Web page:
- U.S. secretary of state says "diplomacy takes time"
- Iran's foreign minister says the meetings are "something that we can build on"
- EU official: "Concrete progress has been achieved, but ... differences remain"
- This marks the latest movement after years of stalemate on Iran's nuclear program
Three days of intensive talks about Iran's nuclear program concluded early Sunday without an agreement, though key players insisted they believed the process is moving in the right direction.
"A lot of concrete progress has been achieved, but some differences remain," European Union foreign policy chief Catherine Ashton told reporters in Geneva, Switzerland.
Iranian Foreign Minister Javad Zarif echoed that sentiment, saying "hopefully we will be able to reach an agreement when we meet again."
"I think we are all on the same wavelength, and that's important," Zarif said. "And that gives us the impetus to go forward."
The inclusion of top diplomats such as Zarif, Ashton and U.S. Secretary of State John Kerry left some thinking that this latest meeting could lead to a breakthrough to satisfy the international community's desire that Iran not develop a nuclear weapon and, with that, a relaxation of crippling sanctions on the Middle Eastern nation.
That didn't prove to be the case this time, though the parties -- including Zarif and Ashton -- will meet again November 20.
Both Ashton and Zarif fielded questions posited on the assumption France blocked a resolution this time around. But neither singled out any one party, with the Iranian foreign minister saying differences among the countries are only "natural ... when we start dealing with the detail."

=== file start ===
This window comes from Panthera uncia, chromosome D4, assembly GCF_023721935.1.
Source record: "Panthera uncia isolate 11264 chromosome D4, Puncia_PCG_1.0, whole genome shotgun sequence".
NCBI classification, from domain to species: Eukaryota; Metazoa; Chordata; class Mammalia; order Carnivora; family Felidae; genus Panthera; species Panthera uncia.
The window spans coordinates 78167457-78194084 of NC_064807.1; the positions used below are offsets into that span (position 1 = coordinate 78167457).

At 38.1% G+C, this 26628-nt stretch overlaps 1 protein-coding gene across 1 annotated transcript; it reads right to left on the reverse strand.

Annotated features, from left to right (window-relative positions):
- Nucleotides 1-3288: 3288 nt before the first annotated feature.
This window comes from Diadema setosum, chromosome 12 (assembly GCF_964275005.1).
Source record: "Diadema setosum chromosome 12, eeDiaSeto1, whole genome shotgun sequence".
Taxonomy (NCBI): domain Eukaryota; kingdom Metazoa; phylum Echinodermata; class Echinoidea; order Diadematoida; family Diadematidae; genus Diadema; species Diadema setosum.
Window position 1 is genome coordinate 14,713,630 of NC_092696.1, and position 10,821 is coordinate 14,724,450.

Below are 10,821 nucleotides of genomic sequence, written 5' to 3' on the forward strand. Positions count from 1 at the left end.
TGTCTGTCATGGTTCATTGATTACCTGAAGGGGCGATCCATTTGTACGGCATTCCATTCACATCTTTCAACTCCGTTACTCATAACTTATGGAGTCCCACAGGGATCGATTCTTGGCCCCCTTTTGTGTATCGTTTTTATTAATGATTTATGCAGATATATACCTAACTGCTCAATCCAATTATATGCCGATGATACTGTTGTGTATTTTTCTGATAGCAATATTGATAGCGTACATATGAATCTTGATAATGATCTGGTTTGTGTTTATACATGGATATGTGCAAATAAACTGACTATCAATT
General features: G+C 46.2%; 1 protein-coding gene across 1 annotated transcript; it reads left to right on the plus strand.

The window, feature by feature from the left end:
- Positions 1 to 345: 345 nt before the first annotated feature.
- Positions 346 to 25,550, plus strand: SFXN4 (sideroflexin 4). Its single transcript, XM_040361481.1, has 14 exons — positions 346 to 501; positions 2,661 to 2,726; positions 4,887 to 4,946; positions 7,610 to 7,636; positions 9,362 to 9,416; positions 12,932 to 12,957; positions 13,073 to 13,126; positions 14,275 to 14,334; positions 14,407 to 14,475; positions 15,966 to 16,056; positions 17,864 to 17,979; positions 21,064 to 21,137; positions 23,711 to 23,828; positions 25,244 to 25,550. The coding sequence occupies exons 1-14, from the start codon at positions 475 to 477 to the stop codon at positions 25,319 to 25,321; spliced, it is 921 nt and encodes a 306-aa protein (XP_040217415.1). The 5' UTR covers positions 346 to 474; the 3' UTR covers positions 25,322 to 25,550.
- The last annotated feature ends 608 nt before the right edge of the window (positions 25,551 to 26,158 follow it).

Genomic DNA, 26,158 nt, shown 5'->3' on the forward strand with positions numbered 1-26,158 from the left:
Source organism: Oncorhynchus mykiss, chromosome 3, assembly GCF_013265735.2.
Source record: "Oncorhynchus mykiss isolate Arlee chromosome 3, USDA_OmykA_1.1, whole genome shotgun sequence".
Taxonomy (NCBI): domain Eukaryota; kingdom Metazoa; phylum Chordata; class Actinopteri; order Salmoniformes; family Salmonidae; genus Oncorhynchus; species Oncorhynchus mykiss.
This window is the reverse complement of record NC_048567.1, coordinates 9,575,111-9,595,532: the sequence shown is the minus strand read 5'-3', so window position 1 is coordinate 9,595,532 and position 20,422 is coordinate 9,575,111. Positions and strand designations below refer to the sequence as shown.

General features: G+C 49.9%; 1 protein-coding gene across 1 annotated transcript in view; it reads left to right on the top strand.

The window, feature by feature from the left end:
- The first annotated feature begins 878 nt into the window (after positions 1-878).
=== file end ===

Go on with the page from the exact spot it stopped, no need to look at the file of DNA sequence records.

"We had a very good three days, a very productive three days," Zarif said. "And it's something that we can build on."
Kerry also voiced optimism, saying, "I can tell you, without any exaggeration, we not only narrowed differences but we made significant progress. ...There's no question in my mind that we are closer now."
At the same, the top U.S. diplomat cautioned against jumping into any agreement that everyone is not comfortable with -- especially given the complicated, technical details to deal with and the need to "build confidence between countries that have really been at odds with each other for a long time now."
"Diplomacy takes time, and all the parties here need time to fully consider the issues," Kerry said.
Iranian president: West shouldn't miss 'unique opportunity'
It is widely believed that Iran harbors aspirations to produce nuclear weapons. Repeated findings by U.N. weapons inspectors indicate that the country appeared to be conducting nuclear weapons research.
Iran has always maintained that its nuclear program is for purely peaceful purposes. Even though Iran has denied working toward nuclear weapons, it has said it will not submit to any plan that would totally eliminate its nuclear program.
For years, international leaders have been fearful of the instability a nuclear-armed Iran could bring to the Middle East.
Those fears, for example, include the possibility of a pre-emptive Israeli strike that could spark a broader conflict. In the past, Iran has threatened Israel with military attack.
Iran has been under crippling U.N. sanctions related to its nuclear program since 2006, and those sanctions have hobbled the nation's economy. The United States first sanctioned Iran over its nuclear program in 2000.
The relatively sudden progress in recent meetings -- after years of stalemate -- follows a slight thaw in relations between Iran and the West under the newly elected President Hassan Rouhani.
Rouhani, himself, weighed in Saturday from afar, taking to Twitter to say "the West should not miss this unique opportunity."
Saying the Iranian delegation was participating in Geneva "with strong will & determination," Rouhani tweeted that "one of the slogans the Iranian nation has embraced is that of 'constructive interaction with the world.'"